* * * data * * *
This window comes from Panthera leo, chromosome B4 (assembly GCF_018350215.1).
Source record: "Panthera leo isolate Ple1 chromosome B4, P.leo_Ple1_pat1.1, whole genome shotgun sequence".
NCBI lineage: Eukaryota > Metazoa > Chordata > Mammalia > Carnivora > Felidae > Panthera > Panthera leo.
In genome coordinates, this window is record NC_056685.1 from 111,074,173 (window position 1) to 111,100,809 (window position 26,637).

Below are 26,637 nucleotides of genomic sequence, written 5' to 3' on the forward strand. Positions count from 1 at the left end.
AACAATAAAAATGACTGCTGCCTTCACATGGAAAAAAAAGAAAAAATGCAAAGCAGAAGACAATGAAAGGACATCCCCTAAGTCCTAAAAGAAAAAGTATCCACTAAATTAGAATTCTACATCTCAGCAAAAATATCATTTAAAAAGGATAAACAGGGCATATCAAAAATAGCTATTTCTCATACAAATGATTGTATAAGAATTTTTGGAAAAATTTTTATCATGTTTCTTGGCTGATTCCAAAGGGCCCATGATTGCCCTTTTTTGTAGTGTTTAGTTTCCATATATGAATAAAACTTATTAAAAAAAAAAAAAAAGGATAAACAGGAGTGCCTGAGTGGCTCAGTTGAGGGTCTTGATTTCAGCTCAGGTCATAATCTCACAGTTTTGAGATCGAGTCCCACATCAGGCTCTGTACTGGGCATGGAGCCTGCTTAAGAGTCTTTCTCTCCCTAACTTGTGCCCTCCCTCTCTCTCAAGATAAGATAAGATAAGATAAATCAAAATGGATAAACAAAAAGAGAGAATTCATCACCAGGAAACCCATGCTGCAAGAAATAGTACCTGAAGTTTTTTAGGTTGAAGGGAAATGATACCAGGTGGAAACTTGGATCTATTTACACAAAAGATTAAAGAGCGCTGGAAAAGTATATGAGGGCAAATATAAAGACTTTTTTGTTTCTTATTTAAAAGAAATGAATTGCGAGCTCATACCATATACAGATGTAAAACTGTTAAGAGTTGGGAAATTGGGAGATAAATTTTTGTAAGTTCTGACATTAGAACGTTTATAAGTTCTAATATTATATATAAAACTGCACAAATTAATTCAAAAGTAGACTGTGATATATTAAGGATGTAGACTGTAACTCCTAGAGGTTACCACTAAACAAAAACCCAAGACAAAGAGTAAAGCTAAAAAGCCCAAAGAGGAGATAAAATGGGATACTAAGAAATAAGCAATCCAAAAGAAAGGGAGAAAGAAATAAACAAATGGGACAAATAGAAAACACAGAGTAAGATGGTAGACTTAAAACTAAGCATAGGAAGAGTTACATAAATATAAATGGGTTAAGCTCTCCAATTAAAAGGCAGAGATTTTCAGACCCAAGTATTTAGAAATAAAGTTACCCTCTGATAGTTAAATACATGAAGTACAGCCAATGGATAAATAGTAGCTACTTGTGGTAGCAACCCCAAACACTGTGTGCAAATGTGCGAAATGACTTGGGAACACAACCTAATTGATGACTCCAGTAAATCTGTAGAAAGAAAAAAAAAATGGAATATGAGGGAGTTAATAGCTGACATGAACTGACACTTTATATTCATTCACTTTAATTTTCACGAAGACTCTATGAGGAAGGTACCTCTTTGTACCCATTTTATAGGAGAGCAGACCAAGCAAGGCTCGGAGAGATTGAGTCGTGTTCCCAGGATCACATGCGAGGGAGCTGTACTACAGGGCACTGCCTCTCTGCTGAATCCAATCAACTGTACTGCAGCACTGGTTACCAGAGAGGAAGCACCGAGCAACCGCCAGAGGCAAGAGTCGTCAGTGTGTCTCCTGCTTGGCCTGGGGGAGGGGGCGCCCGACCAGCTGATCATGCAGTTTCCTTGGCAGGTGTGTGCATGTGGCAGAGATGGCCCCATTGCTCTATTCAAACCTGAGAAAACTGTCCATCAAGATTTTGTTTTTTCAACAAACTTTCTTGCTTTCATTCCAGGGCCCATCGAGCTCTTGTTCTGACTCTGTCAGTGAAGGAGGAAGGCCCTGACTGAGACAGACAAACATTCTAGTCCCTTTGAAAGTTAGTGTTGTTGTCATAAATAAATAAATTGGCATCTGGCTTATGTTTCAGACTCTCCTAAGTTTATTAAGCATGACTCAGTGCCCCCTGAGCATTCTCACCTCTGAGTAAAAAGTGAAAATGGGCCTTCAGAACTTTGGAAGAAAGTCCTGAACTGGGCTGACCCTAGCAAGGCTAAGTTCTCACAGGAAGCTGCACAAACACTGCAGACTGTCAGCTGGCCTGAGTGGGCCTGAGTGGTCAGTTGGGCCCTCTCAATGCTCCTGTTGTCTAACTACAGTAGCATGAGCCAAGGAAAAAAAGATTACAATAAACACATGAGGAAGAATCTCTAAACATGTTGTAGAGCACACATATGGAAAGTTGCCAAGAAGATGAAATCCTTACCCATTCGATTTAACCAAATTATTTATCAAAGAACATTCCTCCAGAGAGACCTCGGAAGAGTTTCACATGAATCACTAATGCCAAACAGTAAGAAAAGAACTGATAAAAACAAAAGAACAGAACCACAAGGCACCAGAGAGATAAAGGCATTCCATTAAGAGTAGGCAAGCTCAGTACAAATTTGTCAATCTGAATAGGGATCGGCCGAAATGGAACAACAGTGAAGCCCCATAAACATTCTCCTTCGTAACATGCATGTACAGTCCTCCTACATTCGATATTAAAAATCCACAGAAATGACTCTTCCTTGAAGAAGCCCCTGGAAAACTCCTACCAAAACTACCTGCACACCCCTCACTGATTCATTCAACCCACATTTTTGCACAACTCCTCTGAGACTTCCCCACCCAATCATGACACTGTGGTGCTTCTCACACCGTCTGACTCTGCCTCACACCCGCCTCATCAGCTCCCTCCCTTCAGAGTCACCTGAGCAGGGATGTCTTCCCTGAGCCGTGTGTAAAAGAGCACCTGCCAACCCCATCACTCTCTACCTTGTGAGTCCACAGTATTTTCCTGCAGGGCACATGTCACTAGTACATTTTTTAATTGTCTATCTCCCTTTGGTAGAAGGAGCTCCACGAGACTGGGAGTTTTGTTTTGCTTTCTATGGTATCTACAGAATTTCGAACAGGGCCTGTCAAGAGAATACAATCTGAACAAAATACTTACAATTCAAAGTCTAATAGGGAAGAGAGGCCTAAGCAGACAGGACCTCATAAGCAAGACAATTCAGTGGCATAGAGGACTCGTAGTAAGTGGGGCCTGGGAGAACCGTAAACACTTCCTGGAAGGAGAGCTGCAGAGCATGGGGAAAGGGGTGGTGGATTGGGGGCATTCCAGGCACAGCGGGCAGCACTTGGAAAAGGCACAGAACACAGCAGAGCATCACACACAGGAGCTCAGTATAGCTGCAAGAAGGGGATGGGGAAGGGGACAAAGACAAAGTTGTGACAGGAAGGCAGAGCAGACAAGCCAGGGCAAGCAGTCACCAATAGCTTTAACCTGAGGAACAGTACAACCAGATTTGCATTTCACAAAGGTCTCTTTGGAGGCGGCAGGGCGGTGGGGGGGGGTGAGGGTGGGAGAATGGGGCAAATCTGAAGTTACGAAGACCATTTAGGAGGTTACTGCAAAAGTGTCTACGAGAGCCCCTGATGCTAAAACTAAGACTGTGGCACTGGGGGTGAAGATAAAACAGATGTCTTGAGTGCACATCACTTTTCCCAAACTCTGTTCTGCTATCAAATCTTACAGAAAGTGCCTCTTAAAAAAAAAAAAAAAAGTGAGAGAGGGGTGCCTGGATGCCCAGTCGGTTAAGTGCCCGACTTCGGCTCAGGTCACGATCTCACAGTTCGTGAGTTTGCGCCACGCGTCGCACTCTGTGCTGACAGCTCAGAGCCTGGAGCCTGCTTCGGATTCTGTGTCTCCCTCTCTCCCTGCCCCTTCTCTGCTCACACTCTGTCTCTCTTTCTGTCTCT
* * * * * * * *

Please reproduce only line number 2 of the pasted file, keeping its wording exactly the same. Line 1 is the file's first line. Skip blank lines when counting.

Source record: "Panthera leo isolate Ple1 chromosome B4, P.leo_Ple1_pat1.1, whole genome shotgun sequence".